Casinos fined $50,000 for jacking parking fees during beach concerts
Two casinos are paying New Jersey $50,000 after they improperly jacked up parking rates during free beach concerts in last year.
The state's Gaming Enforcement Division said Wednesday that Bally's and Caesars charged customers as much as $50 to park, despite being authorized to only charge $30. The agency also said the casinos changed parking rates while some customers were already in the garage, demanding they pay a higher rate than what was in effect when they entered the garage.
DGE Director David Rebuck said the casinos' actions constituted "serious noncompliance" with state casino regulations.
"The use of such practices by casino license holders reflects discredit upon the gaming industry, and constitutes an unsuitable manner of operation," he wrote.
The DGE did not fine the casinos. But they agreed to pay $50,000 to the state, which will be used for consumer protection programs.
Parent company Caesars Entertainment said it is pleased to have put the matter behind it.
"Caesars Entertainment is committed to being transparent in all of its operations," it said in a statement. "We regret any misunderstanding related to parking rates in our Atlantic City facilities."
According to the state, Caesars and Bally's applied to Atlantic City for permission to raise their parking rates on July 31, 2014, and a few days later, on Aug. 3, to coincide with free beach concerts by Blake Shelton and Lady Antebellum. The parking rates were to be $30 each day, but the casinos charged $40 or $50 per car, according to the DGE.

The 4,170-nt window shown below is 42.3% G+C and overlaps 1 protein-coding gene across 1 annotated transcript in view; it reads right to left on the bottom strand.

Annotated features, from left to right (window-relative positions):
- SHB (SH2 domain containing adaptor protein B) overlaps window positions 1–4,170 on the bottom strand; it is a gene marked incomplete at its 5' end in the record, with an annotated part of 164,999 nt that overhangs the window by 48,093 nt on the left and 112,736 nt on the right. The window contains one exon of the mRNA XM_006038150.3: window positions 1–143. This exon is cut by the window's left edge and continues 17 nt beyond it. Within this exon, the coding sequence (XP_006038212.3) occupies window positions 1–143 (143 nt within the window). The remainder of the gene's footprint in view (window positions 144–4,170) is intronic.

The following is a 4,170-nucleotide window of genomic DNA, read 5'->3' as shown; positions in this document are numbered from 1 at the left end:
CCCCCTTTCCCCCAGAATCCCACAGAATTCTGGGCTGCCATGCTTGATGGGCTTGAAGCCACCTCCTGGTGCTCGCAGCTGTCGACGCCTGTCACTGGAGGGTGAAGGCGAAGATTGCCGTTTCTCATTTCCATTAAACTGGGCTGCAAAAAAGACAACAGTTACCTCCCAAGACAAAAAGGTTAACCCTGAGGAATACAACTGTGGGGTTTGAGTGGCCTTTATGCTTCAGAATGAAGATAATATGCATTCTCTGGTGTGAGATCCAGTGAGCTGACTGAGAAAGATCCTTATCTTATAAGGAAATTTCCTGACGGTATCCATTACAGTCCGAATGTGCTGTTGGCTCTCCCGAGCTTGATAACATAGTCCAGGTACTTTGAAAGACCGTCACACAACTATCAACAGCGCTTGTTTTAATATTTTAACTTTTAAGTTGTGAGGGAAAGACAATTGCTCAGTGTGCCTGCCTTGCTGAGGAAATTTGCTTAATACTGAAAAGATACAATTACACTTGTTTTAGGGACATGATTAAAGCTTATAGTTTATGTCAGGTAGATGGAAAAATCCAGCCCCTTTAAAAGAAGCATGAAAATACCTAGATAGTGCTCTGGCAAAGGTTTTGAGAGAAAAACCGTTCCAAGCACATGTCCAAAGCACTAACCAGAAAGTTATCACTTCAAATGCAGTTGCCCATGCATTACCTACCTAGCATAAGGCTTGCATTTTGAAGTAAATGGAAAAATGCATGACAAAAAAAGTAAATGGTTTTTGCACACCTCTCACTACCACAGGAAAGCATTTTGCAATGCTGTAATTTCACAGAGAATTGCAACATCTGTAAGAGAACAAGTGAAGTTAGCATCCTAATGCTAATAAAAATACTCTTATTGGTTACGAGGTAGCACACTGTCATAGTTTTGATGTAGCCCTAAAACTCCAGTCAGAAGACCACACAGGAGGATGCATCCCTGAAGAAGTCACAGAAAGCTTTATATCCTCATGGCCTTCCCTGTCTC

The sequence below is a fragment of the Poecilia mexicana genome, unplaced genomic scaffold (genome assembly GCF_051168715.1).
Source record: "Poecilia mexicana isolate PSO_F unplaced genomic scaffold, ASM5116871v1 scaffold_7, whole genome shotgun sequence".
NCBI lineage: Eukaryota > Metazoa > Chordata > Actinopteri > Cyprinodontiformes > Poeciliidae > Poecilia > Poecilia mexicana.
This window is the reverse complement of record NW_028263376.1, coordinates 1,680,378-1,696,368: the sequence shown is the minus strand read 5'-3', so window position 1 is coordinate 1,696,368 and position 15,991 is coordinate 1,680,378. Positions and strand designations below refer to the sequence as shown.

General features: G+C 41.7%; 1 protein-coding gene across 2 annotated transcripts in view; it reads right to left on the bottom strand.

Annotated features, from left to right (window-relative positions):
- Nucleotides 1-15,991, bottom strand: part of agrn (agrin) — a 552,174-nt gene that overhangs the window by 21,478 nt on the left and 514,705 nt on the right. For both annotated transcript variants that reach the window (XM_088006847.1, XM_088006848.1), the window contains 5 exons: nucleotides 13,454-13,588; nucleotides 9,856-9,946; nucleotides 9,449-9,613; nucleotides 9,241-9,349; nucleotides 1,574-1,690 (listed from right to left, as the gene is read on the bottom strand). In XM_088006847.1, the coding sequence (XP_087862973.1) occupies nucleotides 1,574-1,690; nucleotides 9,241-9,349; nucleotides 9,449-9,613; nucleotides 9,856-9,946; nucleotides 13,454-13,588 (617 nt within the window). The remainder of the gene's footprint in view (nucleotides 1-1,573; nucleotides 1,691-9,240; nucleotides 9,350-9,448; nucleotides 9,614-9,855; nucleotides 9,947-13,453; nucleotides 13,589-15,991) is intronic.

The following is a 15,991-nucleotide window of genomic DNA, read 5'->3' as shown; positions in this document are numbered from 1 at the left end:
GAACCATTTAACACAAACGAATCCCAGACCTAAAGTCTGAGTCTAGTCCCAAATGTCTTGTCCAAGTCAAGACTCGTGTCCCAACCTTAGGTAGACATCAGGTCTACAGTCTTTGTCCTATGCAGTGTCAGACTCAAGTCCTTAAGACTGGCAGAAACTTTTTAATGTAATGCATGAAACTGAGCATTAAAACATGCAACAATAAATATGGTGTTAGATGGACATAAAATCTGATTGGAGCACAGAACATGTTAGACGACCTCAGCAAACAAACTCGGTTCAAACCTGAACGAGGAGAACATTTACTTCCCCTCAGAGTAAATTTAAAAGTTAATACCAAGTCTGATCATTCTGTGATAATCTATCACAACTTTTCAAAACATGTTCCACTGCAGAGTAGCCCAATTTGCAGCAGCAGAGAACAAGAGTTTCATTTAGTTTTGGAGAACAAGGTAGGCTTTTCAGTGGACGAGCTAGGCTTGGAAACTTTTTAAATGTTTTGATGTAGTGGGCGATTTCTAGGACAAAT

After being cited by the city, the casinos adopted a variable pricing parking rate plan. But for the next year, nothing on signs posted at the entrance to the garages indicated that the parking fee would be anything other than what was posted at the entrance when a customer arrived there to park. The casinos did not issue parking stubs to patrons upon entering, advising them to "please pay when exiting."
The DGE said the casinos then charged patrons the rate that was in effect at the time they left the garage, not the rate they saw posted when they entered.
If customers complained, they were directed to request a refund from parking booth attendants, who granted or denied them at their own discretion, according to the DGE.
The casinos agreed with the state to end that practice, and to give at least 72 hours advance notice to customers about changes in parking rates.
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